SK8174 : Church of St Oswald, Dunham on Trent

taken 5 years ago, near to Dunham on Trent, Nottinghamshire, Great Britain

Church of St Oswald, Dunham on Trent
Church of St Oswald, Dunham on Trent
The south side of the church showing damage to the roof and the temporary barrier.
Church of St Oswald, Dunham on Trent
This consists of a 19th century nave and chancel attached to the remaining 15th century tower of the medieval church. The church was made redundant in 2011 and is showing signs of dilapidation. At the time of my visit the nave and chancel were roped off as slates were loose on the roof, re were signs indicating that the temporary barrier was due for imminent replacement by a 6 ft security fence. The future of the church is clearly at risk.

The most prominent feature of the church is the 15th century tower in Perpendicular style with its exceptionally large and ornately traceried bell-chamber openings. The body of the church was first rebuilt in the late 18th century following severe flooding, and then almost completely rebuilt in 1862 by the Nottingham architect T C Hine. Parts of the 18th century fabric remain in the south wall of the nave, The Victorian church is essentially in Decorated style.

The interior is a typical Victorian Gothic revival unity.

For more information about the church see the Southwell & Nottingham Church History Project LinkExternal link Listed Grade I.
Listed Buildings and Structures
Listed buildings and structures are officially designated as being of special architectural, historical or cultural significance. There are over half a million listed structures in the United Kingdom, covered by around 375,000 listings.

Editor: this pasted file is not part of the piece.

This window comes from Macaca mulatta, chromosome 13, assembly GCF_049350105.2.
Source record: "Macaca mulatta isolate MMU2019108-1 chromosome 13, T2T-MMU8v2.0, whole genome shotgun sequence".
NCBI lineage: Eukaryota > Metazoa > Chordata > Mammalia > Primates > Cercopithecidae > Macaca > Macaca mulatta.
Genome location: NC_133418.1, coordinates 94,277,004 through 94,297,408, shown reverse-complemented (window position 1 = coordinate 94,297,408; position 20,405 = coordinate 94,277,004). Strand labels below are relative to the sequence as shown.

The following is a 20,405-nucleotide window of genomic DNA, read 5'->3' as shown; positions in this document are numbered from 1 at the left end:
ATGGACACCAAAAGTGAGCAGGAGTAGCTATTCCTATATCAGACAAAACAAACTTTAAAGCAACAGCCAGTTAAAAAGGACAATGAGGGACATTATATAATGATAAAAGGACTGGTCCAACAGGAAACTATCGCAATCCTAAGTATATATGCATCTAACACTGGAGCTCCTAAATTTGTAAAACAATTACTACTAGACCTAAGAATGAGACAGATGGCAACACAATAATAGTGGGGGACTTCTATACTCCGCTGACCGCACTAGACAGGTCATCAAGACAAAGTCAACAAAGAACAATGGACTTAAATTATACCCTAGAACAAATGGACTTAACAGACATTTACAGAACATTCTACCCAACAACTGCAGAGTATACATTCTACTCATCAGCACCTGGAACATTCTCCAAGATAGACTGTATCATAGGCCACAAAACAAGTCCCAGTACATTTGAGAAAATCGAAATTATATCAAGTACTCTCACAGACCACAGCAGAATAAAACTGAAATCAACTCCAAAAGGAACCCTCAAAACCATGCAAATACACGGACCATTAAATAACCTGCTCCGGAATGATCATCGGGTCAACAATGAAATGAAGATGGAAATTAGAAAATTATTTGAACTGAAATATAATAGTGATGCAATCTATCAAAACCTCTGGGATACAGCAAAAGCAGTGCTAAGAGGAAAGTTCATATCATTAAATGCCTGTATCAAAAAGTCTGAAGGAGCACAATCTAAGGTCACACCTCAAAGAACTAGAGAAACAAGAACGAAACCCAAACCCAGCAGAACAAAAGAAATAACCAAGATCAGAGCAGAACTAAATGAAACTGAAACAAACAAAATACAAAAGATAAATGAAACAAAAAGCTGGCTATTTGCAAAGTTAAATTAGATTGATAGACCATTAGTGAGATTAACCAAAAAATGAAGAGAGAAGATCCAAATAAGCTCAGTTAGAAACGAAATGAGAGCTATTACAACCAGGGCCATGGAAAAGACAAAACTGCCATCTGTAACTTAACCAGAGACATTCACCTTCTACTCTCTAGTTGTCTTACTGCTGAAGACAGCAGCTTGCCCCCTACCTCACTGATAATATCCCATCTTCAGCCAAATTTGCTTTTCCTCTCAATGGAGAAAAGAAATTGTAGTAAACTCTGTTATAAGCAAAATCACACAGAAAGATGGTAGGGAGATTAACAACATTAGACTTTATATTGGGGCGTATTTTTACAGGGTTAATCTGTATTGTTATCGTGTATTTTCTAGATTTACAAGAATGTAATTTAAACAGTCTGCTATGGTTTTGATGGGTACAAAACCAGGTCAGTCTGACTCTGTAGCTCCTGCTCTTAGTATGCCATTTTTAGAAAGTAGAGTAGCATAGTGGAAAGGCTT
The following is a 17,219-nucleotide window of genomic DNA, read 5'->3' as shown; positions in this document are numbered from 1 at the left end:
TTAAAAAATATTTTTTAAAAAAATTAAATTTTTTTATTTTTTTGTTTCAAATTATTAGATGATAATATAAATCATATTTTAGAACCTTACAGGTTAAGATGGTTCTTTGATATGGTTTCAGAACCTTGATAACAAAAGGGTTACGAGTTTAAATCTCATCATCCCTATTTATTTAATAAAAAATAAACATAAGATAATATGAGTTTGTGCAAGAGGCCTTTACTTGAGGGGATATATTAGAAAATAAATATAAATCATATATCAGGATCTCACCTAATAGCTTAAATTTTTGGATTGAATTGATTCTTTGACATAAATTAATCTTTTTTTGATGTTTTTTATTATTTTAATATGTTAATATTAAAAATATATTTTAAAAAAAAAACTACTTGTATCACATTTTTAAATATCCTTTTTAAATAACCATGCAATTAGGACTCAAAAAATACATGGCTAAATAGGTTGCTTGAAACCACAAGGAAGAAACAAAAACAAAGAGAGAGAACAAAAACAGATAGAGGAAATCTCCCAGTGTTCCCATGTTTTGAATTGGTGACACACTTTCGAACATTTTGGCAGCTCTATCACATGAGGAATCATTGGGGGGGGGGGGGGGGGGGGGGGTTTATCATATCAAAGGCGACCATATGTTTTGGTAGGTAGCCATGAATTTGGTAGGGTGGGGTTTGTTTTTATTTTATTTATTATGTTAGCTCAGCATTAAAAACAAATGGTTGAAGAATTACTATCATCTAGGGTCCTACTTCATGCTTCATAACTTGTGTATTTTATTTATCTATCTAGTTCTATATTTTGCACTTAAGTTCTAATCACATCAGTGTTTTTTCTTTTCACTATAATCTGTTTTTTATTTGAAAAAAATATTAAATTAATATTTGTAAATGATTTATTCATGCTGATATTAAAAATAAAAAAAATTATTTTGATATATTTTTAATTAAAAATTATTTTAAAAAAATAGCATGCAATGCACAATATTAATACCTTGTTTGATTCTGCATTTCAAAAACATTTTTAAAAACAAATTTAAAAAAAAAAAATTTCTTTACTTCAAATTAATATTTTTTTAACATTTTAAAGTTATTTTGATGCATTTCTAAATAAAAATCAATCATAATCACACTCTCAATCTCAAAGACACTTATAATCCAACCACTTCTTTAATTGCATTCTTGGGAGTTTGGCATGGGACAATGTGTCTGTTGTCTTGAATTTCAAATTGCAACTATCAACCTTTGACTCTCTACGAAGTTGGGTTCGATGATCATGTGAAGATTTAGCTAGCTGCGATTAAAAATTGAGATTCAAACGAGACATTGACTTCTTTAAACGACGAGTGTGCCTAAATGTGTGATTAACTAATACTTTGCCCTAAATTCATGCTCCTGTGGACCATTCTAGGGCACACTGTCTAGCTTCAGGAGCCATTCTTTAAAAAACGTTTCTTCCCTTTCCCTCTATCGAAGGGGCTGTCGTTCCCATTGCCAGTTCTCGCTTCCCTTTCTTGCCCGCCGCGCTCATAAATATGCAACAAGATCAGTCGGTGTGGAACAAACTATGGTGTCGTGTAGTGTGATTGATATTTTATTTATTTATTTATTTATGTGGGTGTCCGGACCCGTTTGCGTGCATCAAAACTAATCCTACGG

Listed status is more commonly associated with buildings or groups of buildings, however it can cover many other structures, including bridges, headstones, steps, ponds, monuments, walls, phone boxes, wrecks, parks, and heritage sites, and in more recent times a road crossing (Abbey Road) and graffiti art (Banksy 'Spy-booth') have been included.

In England and Wales there are three main listing designations;
Grade I (2.5%) - exceptional interest, sometimes considered to be internationally important.
Grade II* (5.5%) - particularly important buildings of more than special interest.
Grade II (92%) - nationally important and of special interest.

There are also locally listed structures (at the discretion of local authorities) using A, B and C designations.

In Scotland three classifications are also used but the criteria are different. There are around 47,500 Listed buildings.
Category A (8%)- generally equivalent to Grade I and II* in England and Wales
Category B (51%)- this appears generally to cover the ground of Grade II, recognising national importance.
Category C (41%)- buildings of local importance, probably with some overlap with English Grade II.

In Northern Ireland the criteria are similar to Scotland, but the classifications are:
Grade A (2.3%)
Grade B+ (4.7%)
Grade B (93%)

…read more at wikipedia LinkExternal link
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SK8174, 173 images   (more nearby )
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Date Taken
Friday, 22 August, 2014   (more nearby)
Thursday, 28 August, 2014
Geographical Context
Historic sites and artefacts  Village, Rural settlement  Religious sites  Derelict, Disused 
Primary Subject of Photo
Church Detail 
Date (from Tags)
Period (from Tags)
Mid 19th Century 
Subject Location
OSGB36: geotagged! SK 8150 7448 [10m precision]
WGS84: 53:15.6643N 0:46.7802W
Camera Location
OSGB36: geotagged! SK 8151 7446
View Direction
Northwest (about 315 degrees)
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Other Tags
T.C. Hine (Architect)  Grade I Listed  Parish Church  Dilapidated 

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